< December 13, 2015 >

Commentary on Zephaniah 3:14-20

 

What would happen if God interrupted us?

What if God barged into the midst of our daily lives, if God made God’s presence known? How would you feel? How would you respond? What change would God’s presence bring? The prophet Zephaniah wrestles with these very questions. In Zephaniah’s visions the presence of God brings both judgment and joy. The oracles in the majority of the book announce cosmic destruction as divine judgment for the sins of Israel and, specifically, the priesthood. With vivid and at times disturbing language, the prophet envisions the arrival of the Day of the Lord, the time in which God will act to restore justice and to bring judgment on faithless, sinful nations. The Day of the Lord, promises the prophet, “will be a day of wrath, a day of distress and anguish, a day of ruin and devastation, a day of darkness and gloom, a day of clouds and thick darkness” (Zephaniah 1:15-16). The arrival of the Day of the Lord represents a calling to account that demands repentance and humility before God’s mighty judgment.

It is in this context that the final oracle of the book has such striking resonance. Its tone shifts dramatically as the arrival of God’s presence brings celebration and cause for joy. It is a grand reversal as the expected judgment instead becomes overwhelming mercy that leads to new life: “Rejoice and exult with all your heart, O daughter Jerusalem! The Lord has taken away the judgments against you, he has turned away your enemies. The king of Israel, the Lord, is in your midst; you shall fear disaster no more” (Zephaniah 3:14b-15). The arrival of God’s presence dispels fear. It opens the door to a new future.

The book of Zephaniah is set in the reign of King Josiah (640-609 BCE), Israel’s reforming monarch, though some of the visions in the book, including the final oracle, may reflect a later exilic or postexilic perspective. In the context of Josiah’s reign, God’s presence is disturbing; it upsets the complacencies and faithless habits of the people. It undermines hypocrisy and indifference. God vows, “At that time I will search Jerusalem with lamps, and I will punish the people who rest complacently on their dregs, those who say in their hearts, ‘The Lord will not do good, nor will he do harm’” (Zephaniah 1:12). God’s presence will surprise those who assume that God is a benign, indifferent deity who is of little consequence to the reality of daily life. God’s presence will also disturb the ones who vow faith in YHWH in one breath, but in the next breath worship other gods: “I will cut off from this place every remnant of Baal and the name of the idolatrous priests … those who bow down and swear to the Lord, but also swear by Milcom; those who have turned back from following the Lord, who have not sought the Lord or inquired of him” (Zephaniah 1:4b-6).

This language sounds harsh to our modern ears, but have we too succumbed to indifference? Do we too worship other gods while professing faith in YHWH? What if God interrupted us in the midst of daily life? What would God find? Do our actions match our faith commitments? Do we live in a state of readiness of God’s presence to enter our midst, or instead do we live in the indifferent conviction that God will do neither harm nor good?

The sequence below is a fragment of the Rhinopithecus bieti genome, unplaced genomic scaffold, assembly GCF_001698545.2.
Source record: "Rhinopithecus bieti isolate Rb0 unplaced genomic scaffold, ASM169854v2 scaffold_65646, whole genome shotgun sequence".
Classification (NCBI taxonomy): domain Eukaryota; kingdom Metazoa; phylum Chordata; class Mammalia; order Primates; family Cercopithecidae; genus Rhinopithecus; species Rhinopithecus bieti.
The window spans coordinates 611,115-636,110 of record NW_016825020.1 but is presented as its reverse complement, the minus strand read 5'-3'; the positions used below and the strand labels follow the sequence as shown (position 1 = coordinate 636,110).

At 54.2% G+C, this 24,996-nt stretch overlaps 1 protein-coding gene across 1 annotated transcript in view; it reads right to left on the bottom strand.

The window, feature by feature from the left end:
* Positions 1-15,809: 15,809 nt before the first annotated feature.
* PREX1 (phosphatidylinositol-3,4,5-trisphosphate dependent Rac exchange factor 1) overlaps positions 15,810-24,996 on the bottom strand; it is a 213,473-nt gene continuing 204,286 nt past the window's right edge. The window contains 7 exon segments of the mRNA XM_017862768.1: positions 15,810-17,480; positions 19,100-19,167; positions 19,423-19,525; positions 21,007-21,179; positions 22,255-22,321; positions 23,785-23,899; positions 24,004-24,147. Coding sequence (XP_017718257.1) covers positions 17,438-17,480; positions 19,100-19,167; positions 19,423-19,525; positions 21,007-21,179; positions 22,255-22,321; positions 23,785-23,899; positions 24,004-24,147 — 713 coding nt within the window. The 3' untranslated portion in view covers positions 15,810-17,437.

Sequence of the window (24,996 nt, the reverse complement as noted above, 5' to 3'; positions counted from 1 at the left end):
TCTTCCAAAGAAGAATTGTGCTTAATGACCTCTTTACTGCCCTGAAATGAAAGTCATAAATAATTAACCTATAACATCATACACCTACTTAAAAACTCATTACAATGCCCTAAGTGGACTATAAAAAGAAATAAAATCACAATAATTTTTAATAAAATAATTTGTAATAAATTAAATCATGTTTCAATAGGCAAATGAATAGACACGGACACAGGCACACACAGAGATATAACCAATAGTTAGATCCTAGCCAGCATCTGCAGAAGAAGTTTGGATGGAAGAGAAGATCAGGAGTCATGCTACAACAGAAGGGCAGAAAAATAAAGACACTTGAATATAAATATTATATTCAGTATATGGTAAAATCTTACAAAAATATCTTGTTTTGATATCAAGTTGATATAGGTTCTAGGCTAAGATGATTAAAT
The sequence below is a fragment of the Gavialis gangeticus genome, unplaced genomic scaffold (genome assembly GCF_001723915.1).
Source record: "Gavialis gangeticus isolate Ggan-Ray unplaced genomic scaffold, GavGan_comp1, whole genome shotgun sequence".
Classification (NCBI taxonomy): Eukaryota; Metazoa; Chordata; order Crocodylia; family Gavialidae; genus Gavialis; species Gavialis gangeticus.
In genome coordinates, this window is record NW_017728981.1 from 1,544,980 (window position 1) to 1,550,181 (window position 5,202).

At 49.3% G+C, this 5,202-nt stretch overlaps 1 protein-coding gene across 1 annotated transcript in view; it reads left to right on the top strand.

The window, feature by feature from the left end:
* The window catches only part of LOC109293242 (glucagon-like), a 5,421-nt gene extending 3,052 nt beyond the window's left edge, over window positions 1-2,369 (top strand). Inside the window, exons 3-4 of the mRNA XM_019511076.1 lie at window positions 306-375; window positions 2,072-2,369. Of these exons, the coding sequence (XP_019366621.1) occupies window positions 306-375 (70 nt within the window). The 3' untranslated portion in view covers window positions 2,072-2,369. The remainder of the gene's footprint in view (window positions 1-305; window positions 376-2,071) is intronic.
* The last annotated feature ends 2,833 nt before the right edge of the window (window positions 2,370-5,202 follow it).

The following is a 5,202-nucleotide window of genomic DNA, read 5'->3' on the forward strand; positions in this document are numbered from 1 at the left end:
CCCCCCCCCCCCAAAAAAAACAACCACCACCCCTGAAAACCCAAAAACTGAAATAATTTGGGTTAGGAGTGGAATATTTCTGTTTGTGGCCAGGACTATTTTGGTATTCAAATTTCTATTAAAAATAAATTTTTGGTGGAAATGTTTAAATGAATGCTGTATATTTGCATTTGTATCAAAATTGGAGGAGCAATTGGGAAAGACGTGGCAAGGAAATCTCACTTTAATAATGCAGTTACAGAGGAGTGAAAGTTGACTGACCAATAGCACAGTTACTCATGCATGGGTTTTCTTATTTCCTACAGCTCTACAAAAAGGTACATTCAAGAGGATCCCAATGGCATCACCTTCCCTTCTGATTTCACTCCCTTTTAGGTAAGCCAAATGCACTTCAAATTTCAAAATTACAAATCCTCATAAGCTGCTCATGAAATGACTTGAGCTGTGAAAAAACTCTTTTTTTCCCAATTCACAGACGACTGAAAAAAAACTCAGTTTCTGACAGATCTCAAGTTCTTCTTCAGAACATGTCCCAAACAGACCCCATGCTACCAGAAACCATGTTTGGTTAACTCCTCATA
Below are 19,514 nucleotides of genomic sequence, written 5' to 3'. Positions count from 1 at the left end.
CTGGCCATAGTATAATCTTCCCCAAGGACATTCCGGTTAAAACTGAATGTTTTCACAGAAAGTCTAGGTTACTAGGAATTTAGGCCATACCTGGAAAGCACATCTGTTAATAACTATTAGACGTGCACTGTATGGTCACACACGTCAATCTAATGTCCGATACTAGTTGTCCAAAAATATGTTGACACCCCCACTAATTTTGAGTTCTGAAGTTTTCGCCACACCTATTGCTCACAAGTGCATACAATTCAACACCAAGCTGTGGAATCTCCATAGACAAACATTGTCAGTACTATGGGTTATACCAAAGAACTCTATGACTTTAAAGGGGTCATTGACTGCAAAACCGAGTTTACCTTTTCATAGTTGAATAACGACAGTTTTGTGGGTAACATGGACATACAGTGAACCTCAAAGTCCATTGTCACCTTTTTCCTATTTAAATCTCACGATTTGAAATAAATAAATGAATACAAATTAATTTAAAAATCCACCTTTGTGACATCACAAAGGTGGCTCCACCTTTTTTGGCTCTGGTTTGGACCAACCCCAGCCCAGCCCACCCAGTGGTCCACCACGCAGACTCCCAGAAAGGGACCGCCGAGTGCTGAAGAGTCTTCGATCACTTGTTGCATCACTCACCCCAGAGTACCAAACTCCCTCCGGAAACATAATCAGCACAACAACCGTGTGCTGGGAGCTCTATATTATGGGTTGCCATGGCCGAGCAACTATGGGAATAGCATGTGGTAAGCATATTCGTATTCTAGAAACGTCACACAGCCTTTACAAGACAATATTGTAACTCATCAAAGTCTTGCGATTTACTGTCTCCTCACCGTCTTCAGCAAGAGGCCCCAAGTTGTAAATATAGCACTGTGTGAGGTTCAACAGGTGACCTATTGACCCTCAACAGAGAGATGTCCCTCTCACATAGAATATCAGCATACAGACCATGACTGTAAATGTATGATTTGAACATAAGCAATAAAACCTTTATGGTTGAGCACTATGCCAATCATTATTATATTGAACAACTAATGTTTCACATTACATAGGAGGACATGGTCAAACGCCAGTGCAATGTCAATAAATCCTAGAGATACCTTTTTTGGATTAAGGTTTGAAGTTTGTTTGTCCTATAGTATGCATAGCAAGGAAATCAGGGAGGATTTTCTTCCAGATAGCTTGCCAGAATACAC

It is tempting to jump right to the final oracle of the book and proclaim the good news that God’s presence brings joyful celebration. And indeed this is the message of the book, of the Advent season, and of Christian faith: “The Lord, your God, is in your midst … he will renew you in his love” (Zephaniah 3:17); “For God so loved the world that he gave his only son” (John 3:16). Yet this message has its deepest significance when set in contrast to what has come before. Despite the people’s indifference, despite their hypocrisy, despite the cause for cosmic judgment, God’s entry into the world brings celebration, restoration, and new life.

If the final oracle was penned in the exilic or postexilic era, it addresses Israel at a time in which they had experienced great shame on the world stage. The nation had been ravaged by conquering armies of foreign nations. Its people scattered, Israel lived in fear and disorientation. To this hurting people, God promises a new world: “The Lord has taken away the judgments against you, he has turned away your enemies. The king of Israel, the Lord, is in your midst; you shall fear disaster no more” (Zephaniah 3:15). Jerusalem, which earlier in the book was described as a violent and unfaithful city, is here personified as a woman rejoicing in song (Zephaniah 3:14).

Not only does God’s presence bring a joy that casts out fear, but it also brings the restoration of justice and aid to the poor: “I will save the lame and gather the outcast, and I will change their shame into praise and renown in all the earth” (Zephaniah 3:19b). God’s presence brings a new way of life in which the way that people relate to God and to one another is fundamentally different.

What would happen if God interrupted us? What in our world would change? What fears would be dispelled? What injustices overturned?